El Prez, released from his bunker, finds FLOTUS drinking “hooch” in the dark. Totally smashed, she slurs in a moderately terrible Southern accent that it was a good day. He is surprised, because he thought Olivia being blown to bits was her dream. She counters that having Olivia die protecting a senator would be her nightmare, because it would turn her into a martyr. “I am spectacular,” she says, “but I can’t compete with religious fervor.” But as long as Olivia is alive, FLOTUS can use her as a weapon against El Prez. “She’s the strings I will pull to make my puppet husband dance.” Then she waltzes drunkenly out of the room and clicks off the lights, leaving El Prez alone in the dark.
Quinn comes to find Olivia and tells her Huck has been Googling her dad (not like that). Olivia gets back to HQ and finds Huck sitting in the dark. She wants to know if he killed her father. “All this time I’ve wondered who Command is, I’ve banged my head trying to get a name, and then I got one. From you,” he says. He tells her a name is something you can look up, you can ask questions about your long-lost family and then “wrap it in plastic and put it in a dumpster so it never bothers you again.” But did he kill Papa Pope? No—instead we flash back to the trailer. Papa, cool as a very scary and evil cucumber, walks out and, totally unfazed by the gun, tells Huck he left him a present all wrapped up in the trailer, then walks away. Huck goes in to find the guy from Operation Remington handcuffed to a table. Guillermo Diaz really brings the crazy in this scene—his eyes get all wide, and you can just see his impulses fighting each other internally. Then he kills the guy and stages it as a suicide. In the present he starts weeping. “I thought I was free, but I’m not,” he says as Olivia holds him. “He still controls me.”
Olivia gets back home, where Ballard is playing house husband, pouring her wine and babbling about Gettysburger delivery. She wants to know how he got out of the hole and why her dad let him out. She thinks he’s there to spy on her. Her dad calls on one phone and El Prez calls on the other, and she throws both to the ground. Ballard, acting way more well-adjusted than he has any right to, tells her he kept picturing her face. “Your face saved me,” he says, but Il Papa is having none of it. “This is not a fairy tale,” she says. “This is not happily ever after. If you’re still alive it’s because you’re still useful to him, and he’s going to find a way to use you against me. But don’t feel bad about it—he still owns me too.” She grabs her glass of wine and chugs it as they sit on the couch silently while her home phone rings. She doesn’t answer, and we see Papa Pope throw down his phone in frustration.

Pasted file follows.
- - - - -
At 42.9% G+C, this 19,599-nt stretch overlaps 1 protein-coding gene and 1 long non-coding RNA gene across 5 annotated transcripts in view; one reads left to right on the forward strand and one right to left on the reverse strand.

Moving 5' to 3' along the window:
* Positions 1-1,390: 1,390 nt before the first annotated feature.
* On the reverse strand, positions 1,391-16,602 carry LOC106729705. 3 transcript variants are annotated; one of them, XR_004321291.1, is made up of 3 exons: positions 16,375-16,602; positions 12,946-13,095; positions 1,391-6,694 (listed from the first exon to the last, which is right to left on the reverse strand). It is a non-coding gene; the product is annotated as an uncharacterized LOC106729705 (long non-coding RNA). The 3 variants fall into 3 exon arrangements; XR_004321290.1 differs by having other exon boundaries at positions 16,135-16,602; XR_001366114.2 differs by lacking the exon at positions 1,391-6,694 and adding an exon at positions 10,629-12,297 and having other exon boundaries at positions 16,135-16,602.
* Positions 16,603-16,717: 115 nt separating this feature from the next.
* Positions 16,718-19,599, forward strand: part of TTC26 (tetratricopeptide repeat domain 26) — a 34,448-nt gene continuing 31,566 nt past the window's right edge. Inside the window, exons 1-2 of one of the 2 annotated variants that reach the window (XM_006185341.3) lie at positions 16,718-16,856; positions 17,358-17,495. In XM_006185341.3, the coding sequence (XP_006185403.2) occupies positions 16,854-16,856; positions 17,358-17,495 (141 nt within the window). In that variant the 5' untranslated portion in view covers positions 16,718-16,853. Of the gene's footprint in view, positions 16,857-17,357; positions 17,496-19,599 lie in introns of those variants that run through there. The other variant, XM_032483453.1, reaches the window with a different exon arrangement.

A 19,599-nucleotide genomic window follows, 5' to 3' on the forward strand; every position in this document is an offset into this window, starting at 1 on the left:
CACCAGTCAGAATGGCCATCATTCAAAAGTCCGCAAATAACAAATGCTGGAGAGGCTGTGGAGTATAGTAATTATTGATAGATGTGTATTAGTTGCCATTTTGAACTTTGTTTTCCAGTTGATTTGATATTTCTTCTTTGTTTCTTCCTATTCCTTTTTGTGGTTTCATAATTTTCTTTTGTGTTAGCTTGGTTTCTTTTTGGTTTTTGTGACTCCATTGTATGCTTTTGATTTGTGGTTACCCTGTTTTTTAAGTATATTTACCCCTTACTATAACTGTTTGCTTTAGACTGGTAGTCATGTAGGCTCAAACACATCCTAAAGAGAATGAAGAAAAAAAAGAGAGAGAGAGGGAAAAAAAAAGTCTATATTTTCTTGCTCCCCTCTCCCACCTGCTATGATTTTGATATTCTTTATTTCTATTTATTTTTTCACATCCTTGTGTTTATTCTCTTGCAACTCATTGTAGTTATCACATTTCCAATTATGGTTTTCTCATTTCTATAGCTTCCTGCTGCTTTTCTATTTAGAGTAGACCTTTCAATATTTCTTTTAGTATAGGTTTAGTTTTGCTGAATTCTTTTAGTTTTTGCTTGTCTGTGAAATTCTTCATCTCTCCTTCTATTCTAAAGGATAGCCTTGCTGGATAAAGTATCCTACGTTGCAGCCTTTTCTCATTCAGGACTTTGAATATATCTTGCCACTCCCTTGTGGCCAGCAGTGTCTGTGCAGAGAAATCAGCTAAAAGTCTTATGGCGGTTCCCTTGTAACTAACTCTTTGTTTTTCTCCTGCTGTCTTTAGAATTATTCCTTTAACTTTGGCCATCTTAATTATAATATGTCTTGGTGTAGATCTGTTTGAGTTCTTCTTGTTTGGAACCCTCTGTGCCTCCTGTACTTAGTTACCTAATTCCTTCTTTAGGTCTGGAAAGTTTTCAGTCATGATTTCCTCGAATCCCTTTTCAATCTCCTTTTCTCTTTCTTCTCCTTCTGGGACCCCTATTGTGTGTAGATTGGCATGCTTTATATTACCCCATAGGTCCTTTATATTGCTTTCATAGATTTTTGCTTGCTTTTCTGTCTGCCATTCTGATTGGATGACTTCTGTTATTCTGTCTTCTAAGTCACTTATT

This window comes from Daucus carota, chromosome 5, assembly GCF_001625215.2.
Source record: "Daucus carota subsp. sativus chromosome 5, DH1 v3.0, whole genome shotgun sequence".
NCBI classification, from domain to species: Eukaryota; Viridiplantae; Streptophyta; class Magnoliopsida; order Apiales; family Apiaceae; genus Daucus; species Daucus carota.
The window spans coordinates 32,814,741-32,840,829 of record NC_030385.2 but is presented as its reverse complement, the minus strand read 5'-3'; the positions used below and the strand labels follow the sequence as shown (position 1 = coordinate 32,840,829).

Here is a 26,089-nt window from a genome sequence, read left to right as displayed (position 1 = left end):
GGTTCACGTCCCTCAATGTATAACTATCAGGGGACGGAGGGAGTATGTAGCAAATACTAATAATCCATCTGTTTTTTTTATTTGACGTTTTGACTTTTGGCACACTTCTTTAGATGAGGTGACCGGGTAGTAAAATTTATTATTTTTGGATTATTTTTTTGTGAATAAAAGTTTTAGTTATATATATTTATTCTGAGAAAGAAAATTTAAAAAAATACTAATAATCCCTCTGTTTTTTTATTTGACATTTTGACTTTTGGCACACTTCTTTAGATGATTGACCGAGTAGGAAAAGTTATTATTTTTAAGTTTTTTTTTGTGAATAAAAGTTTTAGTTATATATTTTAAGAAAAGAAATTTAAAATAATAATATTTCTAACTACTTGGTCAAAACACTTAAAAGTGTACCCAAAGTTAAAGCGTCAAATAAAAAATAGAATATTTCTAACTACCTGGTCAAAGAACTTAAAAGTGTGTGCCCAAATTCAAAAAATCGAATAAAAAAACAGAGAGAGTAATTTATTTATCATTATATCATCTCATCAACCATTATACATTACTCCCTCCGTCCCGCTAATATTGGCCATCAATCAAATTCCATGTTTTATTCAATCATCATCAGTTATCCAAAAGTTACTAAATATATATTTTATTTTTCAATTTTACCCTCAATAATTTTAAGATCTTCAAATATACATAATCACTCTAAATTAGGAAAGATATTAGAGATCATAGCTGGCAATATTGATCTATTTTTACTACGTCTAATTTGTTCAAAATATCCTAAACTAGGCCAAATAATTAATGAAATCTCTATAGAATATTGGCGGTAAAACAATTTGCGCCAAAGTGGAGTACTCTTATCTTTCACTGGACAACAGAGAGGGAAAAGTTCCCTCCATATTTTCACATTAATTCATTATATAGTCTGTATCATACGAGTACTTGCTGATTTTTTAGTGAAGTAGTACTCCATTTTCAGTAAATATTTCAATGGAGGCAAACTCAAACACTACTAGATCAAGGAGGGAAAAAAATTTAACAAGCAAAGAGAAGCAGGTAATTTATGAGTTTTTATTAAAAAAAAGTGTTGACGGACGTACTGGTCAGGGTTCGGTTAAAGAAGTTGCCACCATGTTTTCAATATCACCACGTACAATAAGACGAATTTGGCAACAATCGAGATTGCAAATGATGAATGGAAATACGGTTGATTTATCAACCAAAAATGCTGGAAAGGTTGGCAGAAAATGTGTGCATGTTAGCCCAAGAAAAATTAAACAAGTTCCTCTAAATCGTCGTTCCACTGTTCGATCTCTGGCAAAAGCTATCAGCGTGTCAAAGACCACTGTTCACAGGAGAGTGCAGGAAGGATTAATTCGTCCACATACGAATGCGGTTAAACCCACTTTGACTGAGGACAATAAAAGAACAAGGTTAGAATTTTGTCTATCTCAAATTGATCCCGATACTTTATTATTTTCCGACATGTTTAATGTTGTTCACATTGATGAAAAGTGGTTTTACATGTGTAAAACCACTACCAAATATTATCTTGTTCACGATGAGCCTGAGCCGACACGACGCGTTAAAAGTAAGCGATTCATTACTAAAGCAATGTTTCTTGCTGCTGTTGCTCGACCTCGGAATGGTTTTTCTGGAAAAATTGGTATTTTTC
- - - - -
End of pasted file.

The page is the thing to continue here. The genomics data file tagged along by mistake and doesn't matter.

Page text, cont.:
FLOTUS wins this episode, hands down. I love how she goes from asking El Prez if he wants to have sex to emasculating him so completely.
The plots of the week were so silly—having someone break into the White House AND threaten to blow up a congressman in two completely separate acts and then shoehorning in a line about how “they might be related” just felt like sloppy writing.
What do we think the deal is with Ballard? He seems so sane, he must be hiding some deep nefarious scheme. He couldn’t really think he was just going to get out of the hole and have a nice, normal relationship with Olivia, could he?
Killer Huck returns! I wouldn’t put it past Shonda to reunite him with his family at some point, only to have him immediately thrown in jail or killed in some terrible way.
What did you think of last night’s Scandal? Let us know in the comments.